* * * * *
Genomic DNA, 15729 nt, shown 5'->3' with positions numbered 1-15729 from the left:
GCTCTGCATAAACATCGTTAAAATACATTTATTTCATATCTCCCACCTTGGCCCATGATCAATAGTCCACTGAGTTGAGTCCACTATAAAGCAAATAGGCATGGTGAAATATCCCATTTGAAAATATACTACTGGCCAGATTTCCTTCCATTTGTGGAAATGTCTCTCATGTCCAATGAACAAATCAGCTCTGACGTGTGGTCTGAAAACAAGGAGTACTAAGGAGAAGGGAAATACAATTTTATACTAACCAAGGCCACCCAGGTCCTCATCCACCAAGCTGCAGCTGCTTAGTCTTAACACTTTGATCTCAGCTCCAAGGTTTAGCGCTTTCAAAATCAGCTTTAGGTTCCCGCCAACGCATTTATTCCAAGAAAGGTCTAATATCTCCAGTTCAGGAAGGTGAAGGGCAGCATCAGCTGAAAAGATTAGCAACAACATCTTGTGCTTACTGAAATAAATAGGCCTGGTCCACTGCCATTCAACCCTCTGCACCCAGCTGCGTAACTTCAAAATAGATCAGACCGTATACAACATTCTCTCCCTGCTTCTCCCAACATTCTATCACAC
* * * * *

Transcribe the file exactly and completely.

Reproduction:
Genomic DNA, 15729 nt, shown 5'->3' with positions numbered 1-15729 from the left:
GCTCTGCATAAACATCGTTAAAATACATTTATTTCATATCTCCCACCTTGGCCCATGATCAATAGTCCACTGAGTTGAGTCCACTATAAAGCAAATAGGCATGGTGAAATATCCCATTTGAAAATATACTACTGGCCAGATTTCCTTCCATTTGTGGAAATGTCTCTCATGTCCAATGAACAAATCAGCTCTGACGTGTGGTCTGAAAACAAGGAGTACTAAGGAGAAGGGAAATACAATTTTATACTAACCAAGGCCACCCAGGTCCTCATCCACCAAGCTGCAGCTGCTTAGTCTTAACACTTTGATCTCAGCTCCAAGGTTTAGCGCTTTCAAAATCAGCTTTAGGTTCCCGCCAACGCATTTATTCCAAGAAAGGTCTAATATCTCCAGTTCAGGAAGGTGAAGGGCAGCATCAGCTGAAAAGATTAGCAACAACATCTTGTGCTTACTGAAATAAATAGGCCTGGTCCACTGCCATTCAACCCTCTGCACCCAGCTGCGTAACTTCAAAATAGATCAGACCGTATACAACATTCTCTCCCTGCTTCTCCCAACATTCTATCACAC